Clive: Definitely. I think everybody likes that encouragement from people, but there are people that say things and, you know, they genuinely mean it. And that, I think has been really good in my journey. And some of the people I’ve connected with, even in the medical world, have been so great in being so positive for me. 

Simone: Do you have any advice for someone early on in their journey, someone that may have just had this story quite recently that might be experiencing changes or perhaps challenges in their friendships?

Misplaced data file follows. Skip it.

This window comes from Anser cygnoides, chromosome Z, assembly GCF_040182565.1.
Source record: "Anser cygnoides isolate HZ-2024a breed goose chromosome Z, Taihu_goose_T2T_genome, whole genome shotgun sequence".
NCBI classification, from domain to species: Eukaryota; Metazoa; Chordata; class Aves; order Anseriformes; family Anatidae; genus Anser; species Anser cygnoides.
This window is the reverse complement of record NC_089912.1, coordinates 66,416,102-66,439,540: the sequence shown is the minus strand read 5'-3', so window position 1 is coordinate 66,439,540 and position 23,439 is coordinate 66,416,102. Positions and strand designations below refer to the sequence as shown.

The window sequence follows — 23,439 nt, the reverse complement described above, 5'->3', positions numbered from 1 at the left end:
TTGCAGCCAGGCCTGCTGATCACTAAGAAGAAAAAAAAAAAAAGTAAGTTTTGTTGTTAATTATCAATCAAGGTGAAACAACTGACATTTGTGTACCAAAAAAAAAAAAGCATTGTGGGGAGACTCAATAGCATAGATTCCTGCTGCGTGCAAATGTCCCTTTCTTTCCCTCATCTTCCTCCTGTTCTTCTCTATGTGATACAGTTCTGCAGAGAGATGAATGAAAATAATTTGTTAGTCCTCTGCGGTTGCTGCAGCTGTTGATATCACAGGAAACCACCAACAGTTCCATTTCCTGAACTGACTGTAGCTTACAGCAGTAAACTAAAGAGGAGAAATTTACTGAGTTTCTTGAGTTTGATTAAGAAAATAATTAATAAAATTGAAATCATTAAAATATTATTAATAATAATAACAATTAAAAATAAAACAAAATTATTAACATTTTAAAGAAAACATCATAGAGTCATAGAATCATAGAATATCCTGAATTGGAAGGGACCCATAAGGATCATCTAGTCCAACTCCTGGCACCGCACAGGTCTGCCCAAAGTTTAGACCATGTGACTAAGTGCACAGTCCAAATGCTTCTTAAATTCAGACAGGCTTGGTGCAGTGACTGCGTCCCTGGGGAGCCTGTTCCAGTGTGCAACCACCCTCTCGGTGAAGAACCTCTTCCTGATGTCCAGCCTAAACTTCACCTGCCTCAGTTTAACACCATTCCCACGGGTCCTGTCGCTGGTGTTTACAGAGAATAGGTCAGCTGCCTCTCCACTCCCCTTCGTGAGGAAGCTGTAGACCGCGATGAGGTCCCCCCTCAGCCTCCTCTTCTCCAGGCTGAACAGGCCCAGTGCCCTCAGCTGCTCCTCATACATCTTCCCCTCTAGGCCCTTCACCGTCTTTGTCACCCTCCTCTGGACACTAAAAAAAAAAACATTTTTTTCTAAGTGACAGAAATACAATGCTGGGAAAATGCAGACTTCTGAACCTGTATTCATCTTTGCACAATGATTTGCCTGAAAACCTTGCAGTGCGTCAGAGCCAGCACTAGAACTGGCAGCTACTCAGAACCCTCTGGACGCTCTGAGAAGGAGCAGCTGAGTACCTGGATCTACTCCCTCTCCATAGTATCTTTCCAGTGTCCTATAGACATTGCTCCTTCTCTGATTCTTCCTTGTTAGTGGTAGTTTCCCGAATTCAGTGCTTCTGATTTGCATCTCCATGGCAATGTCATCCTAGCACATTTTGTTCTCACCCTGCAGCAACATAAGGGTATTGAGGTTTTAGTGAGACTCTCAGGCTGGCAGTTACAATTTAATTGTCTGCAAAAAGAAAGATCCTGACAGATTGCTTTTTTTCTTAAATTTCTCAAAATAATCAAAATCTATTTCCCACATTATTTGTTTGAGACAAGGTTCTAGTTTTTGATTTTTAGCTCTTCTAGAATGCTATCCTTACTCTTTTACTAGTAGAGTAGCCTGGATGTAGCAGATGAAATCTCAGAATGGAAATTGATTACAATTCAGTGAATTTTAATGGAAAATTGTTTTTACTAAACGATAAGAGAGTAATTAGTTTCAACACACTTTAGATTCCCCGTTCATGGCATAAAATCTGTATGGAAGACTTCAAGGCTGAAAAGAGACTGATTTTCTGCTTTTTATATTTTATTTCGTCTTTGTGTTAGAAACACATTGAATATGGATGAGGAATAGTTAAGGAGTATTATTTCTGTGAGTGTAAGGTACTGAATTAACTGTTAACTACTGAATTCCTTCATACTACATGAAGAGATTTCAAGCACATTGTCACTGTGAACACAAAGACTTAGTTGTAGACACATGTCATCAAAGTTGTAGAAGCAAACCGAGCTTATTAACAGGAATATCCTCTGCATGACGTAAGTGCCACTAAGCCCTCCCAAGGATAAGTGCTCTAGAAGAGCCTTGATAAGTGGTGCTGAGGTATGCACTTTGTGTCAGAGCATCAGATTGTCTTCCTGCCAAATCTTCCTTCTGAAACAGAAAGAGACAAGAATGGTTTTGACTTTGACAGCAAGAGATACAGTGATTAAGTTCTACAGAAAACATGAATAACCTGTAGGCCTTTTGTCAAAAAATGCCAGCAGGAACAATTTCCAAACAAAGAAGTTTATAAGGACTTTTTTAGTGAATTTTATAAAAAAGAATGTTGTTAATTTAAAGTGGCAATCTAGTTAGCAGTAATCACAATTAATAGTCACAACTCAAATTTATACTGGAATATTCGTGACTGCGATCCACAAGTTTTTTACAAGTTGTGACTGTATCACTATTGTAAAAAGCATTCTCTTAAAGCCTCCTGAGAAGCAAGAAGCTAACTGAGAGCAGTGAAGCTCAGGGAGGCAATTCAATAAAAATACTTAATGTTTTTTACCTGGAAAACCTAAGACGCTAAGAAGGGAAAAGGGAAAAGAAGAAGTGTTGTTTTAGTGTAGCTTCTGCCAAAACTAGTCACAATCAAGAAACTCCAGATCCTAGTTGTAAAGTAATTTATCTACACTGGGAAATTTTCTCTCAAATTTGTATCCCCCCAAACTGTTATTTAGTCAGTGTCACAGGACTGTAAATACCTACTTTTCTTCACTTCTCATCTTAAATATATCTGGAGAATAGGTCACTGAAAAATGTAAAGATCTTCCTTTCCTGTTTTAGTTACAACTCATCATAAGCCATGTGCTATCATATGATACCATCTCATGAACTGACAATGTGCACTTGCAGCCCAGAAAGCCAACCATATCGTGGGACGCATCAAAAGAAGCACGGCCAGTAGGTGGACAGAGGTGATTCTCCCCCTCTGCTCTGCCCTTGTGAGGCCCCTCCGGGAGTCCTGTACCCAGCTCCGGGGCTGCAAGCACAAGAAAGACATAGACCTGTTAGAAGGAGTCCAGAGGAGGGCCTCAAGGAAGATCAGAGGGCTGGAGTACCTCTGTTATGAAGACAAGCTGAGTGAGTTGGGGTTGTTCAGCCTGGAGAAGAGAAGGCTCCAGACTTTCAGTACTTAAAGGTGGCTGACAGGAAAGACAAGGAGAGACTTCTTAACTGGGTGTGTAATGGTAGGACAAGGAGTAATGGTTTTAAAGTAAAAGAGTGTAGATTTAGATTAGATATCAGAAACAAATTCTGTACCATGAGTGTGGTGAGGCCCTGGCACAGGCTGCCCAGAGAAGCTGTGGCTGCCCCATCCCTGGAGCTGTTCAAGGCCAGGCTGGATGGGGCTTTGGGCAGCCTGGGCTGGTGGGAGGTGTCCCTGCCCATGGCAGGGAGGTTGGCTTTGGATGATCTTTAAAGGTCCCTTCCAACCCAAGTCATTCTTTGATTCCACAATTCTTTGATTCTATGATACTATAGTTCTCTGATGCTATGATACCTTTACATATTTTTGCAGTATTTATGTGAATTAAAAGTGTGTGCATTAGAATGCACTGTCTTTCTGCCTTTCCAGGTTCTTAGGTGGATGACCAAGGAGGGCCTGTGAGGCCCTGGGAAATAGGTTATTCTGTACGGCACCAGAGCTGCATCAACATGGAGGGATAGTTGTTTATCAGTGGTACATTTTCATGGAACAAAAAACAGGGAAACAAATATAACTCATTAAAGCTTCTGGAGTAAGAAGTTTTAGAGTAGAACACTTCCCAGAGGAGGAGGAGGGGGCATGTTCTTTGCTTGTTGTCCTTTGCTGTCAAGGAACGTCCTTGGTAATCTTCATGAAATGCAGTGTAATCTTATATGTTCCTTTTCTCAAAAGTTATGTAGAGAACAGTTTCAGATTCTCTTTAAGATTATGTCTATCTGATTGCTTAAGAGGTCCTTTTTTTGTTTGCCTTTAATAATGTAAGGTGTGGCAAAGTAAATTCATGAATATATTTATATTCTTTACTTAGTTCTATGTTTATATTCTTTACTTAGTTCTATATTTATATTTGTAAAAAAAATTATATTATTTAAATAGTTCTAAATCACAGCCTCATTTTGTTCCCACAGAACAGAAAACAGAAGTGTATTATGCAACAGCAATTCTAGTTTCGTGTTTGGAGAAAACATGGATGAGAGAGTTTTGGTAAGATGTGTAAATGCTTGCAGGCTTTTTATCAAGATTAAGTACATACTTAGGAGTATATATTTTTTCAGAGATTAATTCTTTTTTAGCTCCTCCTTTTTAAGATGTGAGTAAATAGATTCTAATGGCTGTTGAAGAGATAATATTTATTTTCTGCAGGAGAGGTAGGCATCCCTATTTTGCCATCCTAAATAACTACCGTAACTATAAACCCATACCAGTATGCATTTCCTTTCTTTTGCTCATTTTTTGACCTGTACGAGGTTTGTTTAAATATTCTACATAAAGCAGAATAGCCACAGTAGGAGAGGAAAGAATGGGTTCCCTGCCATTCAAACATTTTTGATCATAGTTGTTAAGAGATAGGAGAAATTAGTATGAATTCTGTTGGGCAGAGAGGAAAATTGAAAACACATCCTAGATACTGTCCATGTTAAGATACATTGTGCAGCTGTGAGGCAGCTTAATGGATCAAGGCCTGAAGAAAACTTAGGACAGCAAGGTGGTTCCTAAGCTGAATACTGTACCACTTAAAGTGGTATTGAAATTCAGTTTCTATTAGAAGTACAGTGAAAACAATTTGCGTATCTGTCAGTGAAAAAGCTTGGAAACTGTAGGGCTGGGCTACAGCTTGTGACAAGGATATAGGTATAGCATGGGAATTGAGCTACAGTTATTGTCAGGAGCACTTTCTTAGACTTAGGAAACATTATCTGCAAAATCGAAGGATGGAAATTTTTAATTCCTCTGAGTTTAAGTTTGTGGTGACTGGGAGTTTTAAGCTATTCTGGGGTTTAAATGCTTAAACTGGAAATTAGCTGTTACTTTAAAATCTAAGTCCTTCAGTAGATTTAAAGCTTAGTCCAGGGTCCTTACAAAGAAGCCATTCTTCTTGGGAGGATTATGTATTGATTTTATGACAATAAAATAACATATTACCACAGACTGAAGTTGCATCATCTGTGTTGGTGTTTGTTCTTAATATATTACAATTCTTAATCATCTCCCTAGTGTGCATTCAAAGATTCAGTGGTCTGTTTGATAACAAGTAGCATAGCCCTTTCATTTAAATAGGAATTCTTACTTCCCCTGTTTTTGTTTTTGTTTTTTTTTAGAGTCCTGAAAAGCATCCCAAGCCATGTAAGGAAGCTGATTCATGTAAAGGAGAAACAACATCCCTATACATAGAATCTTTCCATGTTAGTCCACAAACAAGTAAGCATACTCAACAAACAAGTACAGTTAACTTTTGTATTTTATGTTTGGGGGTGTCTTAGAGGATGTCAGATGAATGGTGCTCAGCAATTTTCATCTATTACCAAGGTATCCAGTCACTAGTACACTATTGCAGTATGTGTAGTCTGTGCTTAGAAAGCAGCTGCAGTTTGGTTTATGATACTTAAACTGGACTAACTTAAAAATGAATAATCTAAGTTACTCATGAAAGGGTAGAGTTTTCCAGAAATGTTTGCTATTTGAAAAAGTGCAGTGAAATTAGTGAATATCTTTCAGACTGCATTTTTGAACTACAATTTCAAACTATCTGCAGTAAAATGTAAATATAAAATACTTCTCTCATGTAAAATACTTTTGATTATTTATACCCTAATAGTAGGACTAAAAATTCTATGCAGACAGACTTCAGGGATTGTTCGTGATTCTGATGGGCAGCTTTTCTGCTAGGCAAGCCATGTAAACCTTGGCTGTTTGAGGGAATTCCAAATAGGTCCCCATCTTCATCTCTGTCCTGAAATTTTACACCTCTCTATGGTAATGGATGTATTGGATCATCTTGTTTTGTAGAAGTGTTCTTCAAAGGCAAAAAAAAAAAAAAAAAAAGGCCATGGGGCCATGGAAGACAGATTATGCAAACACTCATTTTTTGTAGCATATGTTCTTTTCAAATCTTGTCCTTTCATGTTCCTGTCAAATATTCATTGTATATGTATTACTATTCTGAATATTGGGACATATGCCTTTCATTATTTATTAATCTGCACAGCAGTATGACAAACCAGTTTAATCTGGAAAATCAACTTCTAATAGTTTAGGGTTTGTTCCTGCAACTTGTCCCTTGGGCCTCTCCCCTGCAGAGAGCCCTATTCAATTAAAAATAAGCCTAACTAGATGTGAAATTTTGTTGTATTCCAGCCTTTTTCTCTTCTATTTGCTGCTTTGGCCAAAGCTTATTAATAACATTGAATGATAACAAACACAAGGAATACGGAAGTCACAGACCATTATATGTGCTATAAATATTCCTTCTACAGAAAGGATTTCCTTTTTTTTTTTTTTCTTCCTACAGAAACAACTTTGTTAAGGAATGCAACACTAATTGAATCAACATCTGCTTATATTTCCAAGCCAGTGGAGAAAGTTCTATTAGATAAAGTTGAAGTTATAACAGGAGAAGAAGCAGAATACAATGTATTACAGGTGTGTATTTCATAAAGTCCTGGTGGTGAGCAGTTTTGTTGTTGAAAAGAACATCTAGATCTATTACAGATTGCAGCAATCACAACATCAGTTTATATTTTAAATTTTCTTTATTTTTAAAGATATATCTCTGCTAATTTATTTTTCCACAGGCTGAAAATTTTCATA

Kristie: I would have to say, like at the moment, it would be really hard what they’re going through and really tough, and it’s a long road ahead. But just remember that people who do care about you will be there for you and you will get through this. And seek help early because that’s something that I wish I had done. Like I feel like now, almost ten years on, I’m only just getting involved with the Strokes Foundation, the Young Stroke Project, connecting with other people who have had strokes because back then, like, I didn’t know anyone, and I didn’t know anyone else that had had a stroke until last year. So, yeah, I would recommend getting involved with those groups and being able to speak with other people who have gone through and experienced similar things as you because, I mean, to me, another thing that I guess has been hard is that none of my friends, even though at the time they were very supportive and everything…none of them really knew what I was going through. It would have been nice to connect with other people who could relate…that I could relate to, and that could relate to me and, you know, have that sort of firsthand experience support as well. And I think that is because a lot of the time, I just did even know the impact that it would have. I think it’s only now as I’m in my late twenties and being able to reflect back on the last nine years that I realize what I went through and like what I’ve had to overcome, and it’s only really now coming to light. Yeah, like everything that sort of transpired over that time. And, you know, obviously COVID as well because I’ve previously worked in the travel and tourism industry, you know, it’s really taken time. I’ve had time to connect with the Young Stroke Project and, had that time to really reflect back on what has been. I just wish that I had slowed down in the start and taken the time to try and find those groups. But as I said ten years ago, wasn’t really much of an option, I don’t think.